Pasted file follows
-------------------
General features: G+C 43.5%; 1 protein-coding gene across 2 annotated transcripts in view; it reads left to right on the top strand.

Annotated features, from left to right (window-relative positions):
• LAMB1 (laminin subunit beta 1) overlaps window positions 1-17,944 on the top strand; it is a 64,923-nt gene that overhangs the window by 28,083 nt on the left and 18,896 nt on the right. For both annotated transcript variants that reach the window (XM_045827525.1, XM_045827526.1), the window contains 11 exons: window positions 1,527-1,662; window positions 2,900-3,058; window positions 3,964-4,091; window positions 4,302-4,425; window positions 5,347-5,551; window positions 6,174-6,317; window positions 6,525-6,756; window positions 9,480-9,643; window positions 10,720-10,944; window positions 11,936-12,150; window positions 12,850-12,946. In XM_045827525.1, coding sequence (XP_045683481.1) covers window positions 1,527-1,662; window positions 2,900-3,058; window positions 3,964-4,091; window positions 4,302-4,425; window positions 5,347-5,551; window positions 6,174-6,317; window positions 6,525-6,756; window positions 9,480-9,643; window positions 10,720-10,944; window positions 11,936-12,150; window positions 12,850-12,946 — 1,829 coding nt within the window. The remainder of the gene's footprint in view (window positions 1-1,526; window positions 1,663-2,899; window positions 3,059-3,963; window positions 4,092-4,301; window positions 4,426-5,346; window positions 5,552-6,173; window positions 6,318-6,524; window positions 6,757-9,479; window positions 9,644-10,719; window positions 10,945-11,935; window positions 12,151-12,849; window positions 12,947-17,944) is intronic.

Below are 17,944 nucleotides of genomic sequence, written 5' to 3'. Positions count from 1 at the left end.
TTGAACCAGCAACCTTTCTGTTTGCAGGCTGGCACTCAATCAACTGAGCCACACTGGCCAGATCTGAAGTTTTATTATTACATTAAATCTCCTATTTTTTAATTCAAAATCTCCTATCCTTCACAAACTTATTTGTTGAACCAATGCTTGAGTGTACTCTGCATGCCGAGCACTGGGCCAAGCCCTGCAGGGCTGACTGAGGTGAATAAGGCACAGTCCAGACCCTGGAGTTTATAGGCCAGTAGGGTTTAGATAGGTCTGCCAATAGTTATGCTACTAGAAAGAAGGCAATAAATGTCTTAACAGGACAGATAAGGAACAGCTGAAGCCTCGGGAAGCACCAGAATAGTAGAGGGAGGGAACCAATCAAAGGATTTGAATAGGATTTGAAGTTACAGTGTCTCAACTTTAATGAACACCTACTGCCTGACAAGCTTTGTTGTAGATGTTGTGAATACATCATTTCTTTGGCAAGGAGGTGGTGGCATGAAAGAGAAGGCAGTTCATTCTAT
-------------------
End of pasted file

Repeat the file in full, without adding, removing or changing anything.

General features: G+C 43.5%; 1 protein-coding gene across 2 annotated transcripts in view; it reads left to right on the top strand.

Annotated features, from left to right (window-relative positions):
• LAMB1 (laminin subunit beta 1) overlaps window positions 1-17,944 on the top strand; it is a 64,923-nt gene that overhangs the window by 28,083 nt on the left and 18,896 nt on the right. For both annotated transcript variants that reach the window (XM_045827525.1, XM_045827526.1), the window contains 11 exons: window positions 1,527-1,662; window positions 2,900-3,058; window positions 3,964-4,091; window positions 4,302-4,425; window positions 5,347-5,551; window positions 6,174-6,317; window positions 6,525-6,756; window positions 9,480-9,643; window positions 10,720-10,944; window positions 11,936-12,150; window positions 12,850-12,946. In XM_045827525.1, coding sequence (XP_045683481.1) covers window positions 1,527-1,662; window positions 2,900-3,058; window positions 3,964-4,091; window positions 4,302-4,425; window positions 5,347-5,551; window positions 6,174-6,317; window positions 6,525-6,756; window positions 9,480-9,643; window positions 10,720-10,944; window positions 11,936-12,150; window positions 12,850-12,946 — 1,829 coding nt within the window. The remainder of the gene's footprint in view (window positions 1-1,526; window positions 1,663-2,899; window positions 3,059-3,963; window positions 4,092-4,301; window positions 4,426-5,346; window positions 5,552-6,173; window positions 6,318-6,524; window positions 6,757-9,479; window positions 9,644-10,719; window positions 10,945-11,935; window positions 12,151-12,849; window positions 12,947-17,944) is intronic.

Below are 17,944 nucleotides of genomic sequence, written 5' to 3'. Positions count from 1 at the left end.
TTGAACCAGCAACCTTTCTGTTTGCAGGCTGGCACTCAATCAACTGAGCCACACTGGCCAGATCTGAAGTTTTATTATTACATTAAATCTCCTATTTTTTAATTCAAAATCTCCTATCCTTCACAAACTTATTTGTTGAACCAATGCTTGAGTGTACTCTGCATGCCGAGCACTGGGCCAAGCCCTGCAGGGCTGACTGAGGTGAATAAGGCACAGTCCAGACCCTGGAGTTTATAGGCCAGTAGGGTTTAGATAGGTCTGCCAATAGTTATGCTACTAGAAAGAAGGCAATAAATGTCTTAACAGGACAGATAAGGAACAGCTGAAGCCTCGGGAAGCACCAGAATAGTAGAGGGAGGGAACCAATCAAAGGATTTGAATAGGATTTGAAGTTACAGTGTCTCAACTTTAATGAACACCTACTGCCTGACAAGCTTTGTTGTAGATGTTGTGAATACATCATTTCTTTGGCAAGGAGGTGGTGGCATGAAAGAGAAGGCAGTTCATTCTAT